Pneumonia in Children
- Pediatric Pulmonary Overview
- Apnea of Prematurity
- Chronic Cough in Children
- Lung Disorders in Children
- Acute Bronchitis in Children
- Diagnostic Flexible Bronchoscopy
- Pediatric Asthma
- Exercise Induced Asthma
- Pneumonia in Children
- Pediatric Pulmonary Care
About Pneumonia in Children
Pneumonia means an infection in the lungs. While in the early 1900’s it caused many deaths, it’s far less common today and can usually be treated effectively in most children.
In the United States, children with pneumonia number at about 4% of the population. The highest rates occur in children under the age of twelve months.
Different types of pneumonia are caused by a wide variety of germs both bacterial and viral. For example, walking pneumonia is an example of bacterial pneumonia called mycoplasma pneumonia.
The most common type of pneumonia in children is viral pneumonia. An example of viral pneumonia is human parainfluenza viruses.
The germs that affect pneumonia in children vary by age and type. For example, bacteria that cause pneumonia of infancy, differ from those that cause the same infection in older children.
Seemingly harmless germs may cause pneumonia in a child with a weakened immune system. But the same germs wouldn’t be a problem in children who are healthy.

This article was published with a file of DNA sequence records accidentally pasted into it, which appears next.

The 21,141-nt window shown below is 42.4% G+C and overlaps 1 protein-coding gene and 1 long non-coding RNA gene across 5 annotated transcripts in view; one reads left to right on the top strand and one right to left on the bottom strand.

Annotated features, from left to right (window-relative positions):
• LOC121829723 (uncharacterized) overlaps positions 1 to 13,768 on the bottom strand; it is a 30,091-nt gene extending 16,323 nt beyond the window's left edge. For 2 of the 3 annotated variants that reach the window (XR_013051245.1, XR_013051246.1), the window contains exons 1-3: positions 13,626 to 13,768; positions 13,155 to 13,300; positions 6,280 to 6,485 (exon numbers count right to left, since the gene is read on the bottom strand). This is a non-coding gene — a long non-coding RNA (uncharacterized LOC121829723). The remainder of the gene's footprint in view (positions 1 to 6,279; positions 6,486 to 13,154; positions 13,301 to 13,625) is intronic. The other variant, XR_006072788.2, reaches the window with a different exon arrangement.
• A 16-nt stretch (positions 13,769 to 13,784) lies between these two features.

Pneumonia Symptoms and Diagnosis
After experiencing mild upper respiratory tract infection symptoms, children who develop pneumonia may develop the following more severe symptoms:
- Worsening cough
- Chest and abdominal pain
- Labored breathing
- Decreased breathing
After examining your child and hearing the symptoms, your pediatrician will make the diagnosis. If necessary, a blood culture and a chest x-ray will be done.
Remember, that just because your child has a cough and a fever, doesn’t mean that pneumonia will be the diagnosis. If there are no other respiratory signs such as labored or rapid breathing it’s more likely the symptoms are caused by an upper respiratory tract infection. However, discuss it with your pediatrician just to be safe.
Initially, doctors treat all cases of pediatric pneumonia with antibiotics. That’s because in most cases they can’t determine whether or not the pneumonia is viral.
The age and overall health of the child dictate which antibiotic is used. In general, children less than three months old take intravenous antibiotics, oxygen and rehydration treatments in the hospital. Other children may take antibiotics by mouth or even at home.
If, after 48 hours of antibiotic treatment a fever is still present and the child is not improving, the child needs to be re-examined by the doctor.
Fortunately, most children fully recover and do not end up with recurrent pneumonia. If so, an underlying medical reason like a weakened immune system, foreign body aspiration or a lung or bronchi structural defect may be the true cause of the pneumonia.
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